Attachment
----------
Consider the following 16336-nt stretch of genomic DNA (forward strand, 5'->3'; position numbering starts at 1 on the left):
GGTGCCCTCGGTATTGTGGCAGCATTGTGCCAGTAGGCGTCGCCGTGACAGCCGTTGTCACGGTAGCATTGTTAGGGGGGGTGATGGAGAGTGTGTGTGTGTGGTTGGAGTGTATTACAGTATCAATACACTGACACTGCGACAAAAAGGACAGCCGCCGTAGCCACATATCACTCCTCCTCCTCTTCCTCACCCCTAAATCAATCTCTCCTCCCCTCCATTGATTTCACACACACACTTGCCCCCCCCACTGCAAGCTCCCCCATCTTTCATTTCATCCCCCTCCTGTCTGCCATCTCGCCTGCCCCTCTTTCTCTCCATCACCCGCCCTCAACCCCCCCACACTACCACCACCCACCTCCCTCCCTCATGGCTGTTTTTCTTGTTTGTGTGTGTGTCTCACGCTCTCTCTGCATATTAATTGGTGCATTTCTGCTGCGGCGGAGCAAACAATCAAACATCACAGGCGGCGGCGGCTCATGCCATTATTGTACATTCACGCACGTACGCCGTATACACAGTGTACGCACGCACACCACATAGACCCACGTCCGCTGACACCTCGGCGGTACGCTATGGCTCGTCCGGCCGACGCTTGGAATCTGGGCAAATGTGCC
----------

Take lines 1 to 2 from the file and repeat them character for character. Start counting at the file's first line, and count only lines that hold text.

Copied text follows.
Consider the following 16336-nt stretch of genomic DNA (forward strand, 5'->3'; position numbering starts at 1 on the left):
GGTGCCCTCGGTATTGTGGCAGCATTGTGCCAGTAGGCGTCGCCGTGACAGCCGTTGTCACGGTAGCATTGTTAGGGGGGGTGATGGAGAGTGTGTGTGTGTGGTTGGAGTGTATTACAGTATCAATACACTGACACTGCGACAAAAAGGACAGCCGCCGTAGCCACATATCACTCCTCCTCCTCTTCCTCACCCCTAAATCAATCTCTCCTCCCCTCCATTGATTTCACACACACACTTGCCCCCCCCACTGCAAGCTCCCCCATCTTTCATTTCATCCCCCTCCTGTCTGCCATCTCGCCTGCCCCTCTTTCTCTCCATCACCCGCCCTCAACCCCCCCACACTACCACCACCCACCTCCCTCCCTCATGGCTGTTTTTCTTGTTTGTGTGTGTGTCTCACGCTCTCTCTGCATATTAATTGGTGCATTTCTGCTGCGGCGGAGCAAACAATCAAACATCACAGGCGGCGGCGGCTCATGCCATTATTGTACATTCACGCACGTACGCCGTATACACAGTGTACGCACGCACACCACATAGACCCACGTCCGCTGACACCTCGGCGGTACGCTATGGCTCGTCCGGCCGACGCTTGGAATCTGGGCAAATGTGCC